Selective Covalent Modification of Membrane Components

  • Hans Sigrist
  • Peter Zahler


Essential to an understanding of membrane-related biological phenomena at the molecular level is not only identification of the components involved but rather knowledge of their respective structural and functional characteristics. Such knowledge is attained by disintegrating biological membranes into particulate entities whose chemical properties can then be more specifically investigated. Successful reconstitution of isolated components in model systems leads to an improved understanding of transmembrane processes. Membrane architecture and the mechanism of transbilayer events are, however, most conclusively explored within a functionally active membrane. The latter approach therefore requires selective identification of defined membrane components in situ. As a consequence, the search for means to locate and specifically characterize defined membrane constituents has intentionally been pursued. This objective is most efficiently achieved by the use of chemical modification. In spite of inherent limitations, the approach offers obvious advantages in that (1) the extent and topology of label binding can be controlled chemically, and (2) label allocation is feasible at both the membrane and molecular level.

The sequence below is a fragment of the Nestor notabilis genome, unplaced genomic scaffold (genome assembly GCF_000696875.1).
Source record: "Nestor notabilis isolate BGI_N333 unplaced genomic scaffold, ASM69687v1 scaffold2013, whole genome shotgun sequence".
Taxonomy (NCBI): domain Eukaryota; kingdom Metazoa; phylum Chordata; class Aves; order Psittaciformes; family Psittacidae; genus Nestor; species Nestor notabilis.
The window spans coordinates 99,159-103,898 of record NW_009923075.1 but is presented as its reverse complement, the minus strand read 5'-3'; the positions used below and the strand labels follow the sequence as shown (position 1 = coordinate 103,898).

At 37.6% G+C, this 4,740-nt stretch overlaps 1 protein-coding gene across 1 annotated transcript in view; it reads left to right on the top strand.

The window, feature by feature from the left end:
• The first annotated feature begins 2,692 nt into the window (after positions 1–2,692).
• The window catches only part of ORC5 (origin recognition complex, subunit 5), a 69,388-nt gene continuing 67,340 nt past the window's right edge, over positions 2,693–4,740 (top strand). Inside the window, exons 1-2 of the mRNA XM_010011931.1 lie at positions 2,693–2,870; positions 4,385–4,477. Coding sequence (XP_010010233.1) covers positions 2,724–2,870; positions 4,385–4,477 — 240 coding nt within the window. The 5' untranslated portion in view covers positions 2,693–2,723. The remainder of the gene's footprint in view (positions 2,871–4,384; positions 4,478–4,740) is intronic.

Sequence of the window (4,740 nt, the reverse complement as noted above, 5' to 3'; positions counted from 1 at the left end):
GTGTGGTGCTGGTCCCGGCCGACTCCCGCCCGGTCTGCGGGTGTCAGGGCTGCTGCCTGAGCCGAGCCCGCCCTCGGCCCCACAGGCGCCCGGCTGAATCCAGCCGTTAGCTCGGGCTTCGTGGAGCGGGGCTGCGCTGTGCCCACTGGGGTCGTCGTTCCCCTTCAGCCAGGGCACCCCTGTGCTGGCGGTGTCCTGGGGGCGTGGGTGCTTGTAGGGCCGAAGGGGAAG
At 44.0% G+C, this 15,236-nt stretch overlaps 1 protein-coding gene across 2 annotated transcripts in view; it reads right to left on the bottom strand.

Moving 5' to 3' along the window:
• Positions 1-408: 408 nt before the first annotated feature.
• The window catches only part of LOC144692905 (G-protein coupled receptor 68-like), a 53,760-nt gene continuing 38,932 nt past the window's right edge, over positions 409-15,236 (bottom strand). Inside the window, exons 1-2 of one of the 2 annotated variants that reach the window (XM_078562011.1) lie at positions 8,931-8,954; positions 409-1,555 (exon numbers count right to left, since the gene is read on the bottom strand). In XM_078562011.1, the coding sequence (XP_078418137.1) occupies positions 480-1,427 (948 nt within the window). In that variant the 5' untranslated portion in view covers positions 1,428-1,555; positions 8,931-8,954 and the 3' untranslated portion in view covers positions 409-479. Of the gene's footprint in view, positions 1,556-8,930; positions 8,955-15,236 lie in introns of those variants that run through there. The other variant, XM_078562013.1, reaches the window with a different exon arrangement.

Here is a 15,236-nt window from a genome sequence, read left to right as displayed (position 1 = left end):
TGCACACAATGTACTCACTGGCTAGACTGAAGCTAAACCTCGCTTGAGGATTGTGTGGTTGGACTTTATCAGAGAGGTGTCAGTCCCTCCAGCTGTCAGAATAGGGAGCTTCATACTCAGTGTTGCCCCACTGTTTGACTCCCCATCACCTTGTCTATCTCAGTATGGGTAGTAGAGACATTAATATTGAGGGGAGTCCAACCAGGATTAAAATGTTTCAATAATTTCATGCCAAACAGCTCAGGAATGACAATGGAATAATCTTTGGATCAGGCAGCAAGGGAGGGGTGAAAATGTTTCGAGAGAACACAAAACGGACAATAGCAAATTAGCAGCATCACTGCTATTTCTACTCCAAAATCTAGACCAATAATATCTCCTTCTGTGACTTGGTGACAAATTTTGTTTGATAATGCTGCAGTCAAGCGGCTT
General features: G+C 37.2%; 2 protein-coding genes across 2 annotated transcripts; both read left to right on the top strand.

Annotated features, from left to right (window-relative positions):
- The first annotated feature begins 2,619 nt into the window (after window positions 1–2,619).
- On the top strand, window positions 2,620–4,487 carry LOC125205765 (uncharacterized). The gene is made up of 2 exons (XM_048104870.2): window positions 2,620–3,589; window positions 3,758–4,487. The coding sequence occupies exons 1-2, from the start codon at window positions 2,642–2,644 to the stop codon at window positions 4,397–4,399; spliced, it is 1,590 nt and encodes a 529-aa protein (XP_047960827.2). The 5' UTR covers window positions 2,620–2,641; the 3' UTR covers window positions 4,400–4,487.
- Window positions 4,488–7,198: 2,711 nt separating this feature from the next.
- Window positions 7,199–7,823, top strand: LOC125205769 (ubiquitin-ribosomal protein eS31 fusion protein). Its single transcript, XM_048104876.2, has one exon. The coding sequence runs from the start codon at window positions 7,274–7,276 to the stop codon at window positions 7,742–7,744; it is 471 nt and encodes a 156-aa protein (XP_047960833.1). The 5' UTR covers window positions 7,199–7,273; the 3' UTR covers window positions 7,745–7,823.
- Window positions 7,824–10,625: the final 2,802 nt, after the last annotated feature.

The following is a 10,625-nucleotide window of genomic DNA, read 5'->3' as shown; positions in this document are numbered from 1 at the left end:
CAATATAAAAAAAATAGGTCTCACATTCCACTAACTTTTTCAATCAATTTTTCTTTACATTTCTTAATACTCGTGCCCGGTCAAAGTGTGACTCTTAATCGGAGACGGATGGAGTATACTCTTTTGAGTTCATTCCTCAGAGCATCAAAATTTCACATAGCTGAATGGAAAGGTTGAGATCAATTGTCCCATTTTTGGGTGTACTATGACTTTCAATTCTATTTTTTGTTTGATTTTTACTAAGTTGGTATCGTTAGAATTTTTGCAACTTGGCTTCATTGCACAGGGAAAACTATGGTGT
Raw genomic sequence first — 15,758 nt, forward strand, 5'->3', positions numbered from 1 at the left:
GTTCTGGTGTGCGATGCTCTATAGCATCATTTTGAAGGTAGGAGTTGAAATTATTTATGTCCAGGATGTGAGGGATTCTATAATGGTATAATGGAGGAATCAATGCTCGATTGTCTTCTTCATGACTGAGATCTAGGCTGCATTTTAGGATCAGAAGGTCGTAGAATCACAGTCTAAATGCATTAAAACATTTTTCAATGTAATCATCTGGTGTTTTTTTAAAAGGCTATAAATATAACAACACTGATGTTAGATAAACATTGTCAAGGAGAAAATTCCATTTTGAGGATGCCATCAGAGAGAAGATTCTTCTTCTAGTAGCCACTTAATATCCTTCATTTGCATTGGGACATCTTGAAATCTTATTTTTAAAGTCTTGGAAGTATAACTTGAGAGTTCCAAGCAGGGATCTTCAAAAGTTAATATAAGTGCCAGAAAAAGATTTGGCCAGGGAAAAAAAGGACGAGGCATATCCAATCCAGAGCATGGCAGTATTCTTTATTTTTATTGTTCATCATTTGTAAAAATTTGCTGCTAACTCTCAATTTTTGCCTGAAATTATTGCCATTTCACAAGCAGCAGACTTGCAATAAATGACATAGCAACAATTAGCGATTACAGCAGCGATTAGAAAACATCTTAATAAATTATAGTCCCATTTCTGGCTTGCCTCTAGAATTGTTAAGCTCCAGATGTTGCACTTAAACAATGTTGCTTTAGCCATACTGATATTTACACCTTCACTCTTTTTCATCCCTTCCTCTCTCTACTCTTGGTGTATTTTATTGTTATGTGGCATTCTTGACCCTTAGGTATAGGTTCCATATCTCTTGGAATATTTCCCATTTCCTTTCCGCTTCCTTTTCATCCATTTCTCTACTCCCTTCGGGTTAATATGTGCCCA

Human Erythrocyte Membrane Component Purple Membrane Selective Modification Photoaffinity Label 
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Copyright information

© Plenum Press, New York 1985

Authors and Affiliations

  • Hans Sigrist
    • 1
  • Peter Zahler
    • 1
  1. 1.Institute of BiochemistryUniversity of BerneBerneSwitzerland

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